The Borrowers opens with a picture of an old lady (Mrs May) knitting by the fire and a young girl (Kate) sitting opposite her. Mrs May is telling Kate the story of the Borrowers, the little people who lived under the floorboard of her aunt's house.
I first came across the Borrowers in an educational comic called "Treasure" when I was a child and was totally captivated by them. Not, I think, because I particularly fantasised about little people but because I was so impressed at their inventiveness, the way they used everyday objects for purposes they weren't quite intended for. I was particularly taken with the use of cotton reels as chairs for some reason and still am very taken with little chairs of any sort.
The Borrowers was first published in 1952, close enough to the second world war for the ethos of making do and mending to have permeated the psyche of the population. This doll's house was from an exhibition in Whitstable Museum where the whole town has been seized by Make Do and Mend fever. It was made from an old box, covered with that lovely bricks and tiles paper you can get from model shops ( there is an excellent one in the town). I went straight from the museum to find a copy of the book. Of course, in the spirit of thrift, I should have waited to get home and go to the library, but I really wanted to own a copy. Sometimes making do isn't quite good enough.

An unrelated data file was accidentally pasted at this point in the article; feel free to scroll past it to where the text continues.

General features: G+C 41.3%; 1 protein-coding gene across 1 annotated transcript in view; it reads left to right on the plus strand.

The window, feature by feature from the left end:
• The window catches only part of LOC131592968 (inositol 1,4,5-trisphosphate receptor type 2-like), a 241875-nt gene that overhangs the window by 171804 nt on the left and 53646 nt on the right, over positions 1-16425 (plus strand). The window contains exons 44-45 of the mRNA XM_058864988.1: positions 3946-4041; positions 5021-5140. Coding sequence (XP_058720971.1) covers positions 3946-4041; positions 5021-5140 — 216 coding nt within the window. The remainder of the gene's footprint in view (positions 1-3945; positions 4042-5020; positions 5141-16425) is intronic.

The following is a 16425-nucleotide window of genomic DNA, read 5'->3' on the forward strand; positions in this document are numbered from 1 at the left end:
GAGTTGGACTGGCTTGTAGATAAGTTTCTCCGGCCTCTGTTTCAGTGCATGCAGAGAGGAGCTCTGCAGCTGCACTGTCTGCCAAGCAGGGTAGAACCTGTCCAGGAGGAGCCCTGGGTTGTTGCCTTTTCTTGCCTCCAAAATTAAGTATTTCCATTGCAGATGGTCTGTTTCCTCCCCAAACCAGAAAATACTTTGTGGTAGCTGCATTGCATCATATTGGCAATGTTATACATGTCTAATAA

And then, as often seems to happen when a thought thread unravels, the Borrowers seeped into all sorts of other places. Prick Your Finger asked for pin stories and there was one on page 24. And this picture of Felix and the knitted pencils was so very Arrietty. So when I saw the giant apple core at Tate Modern (don't know how I missed it earlier), I just had to go and try it for myself.
But the story of the Borrowers is also more complex. There is a tension between the comfortable, if somewhat dark, home beneath the floorboards and Arrietty's longing for the outdoors, adventure and emigration, all the things her mother Homily fears most. Yet, strangely, it is her mother's desire for the fine furniture from the doll's house which puts them in the most danger. The Boy is discovered on one of his journeys to bring it to them and so begins the persecution which forces the family to flee.
So, as we sit cosily by the fire sorting out the pencil box, finding bits and bobs which might be very useful for Borrowers, I can't help empathising with Arrietty - and Homily. And thinking about all of those real people whose homes are destroyed through no fault of their own, who have to make do in the most appalling conditions. Puts a lot into perspective.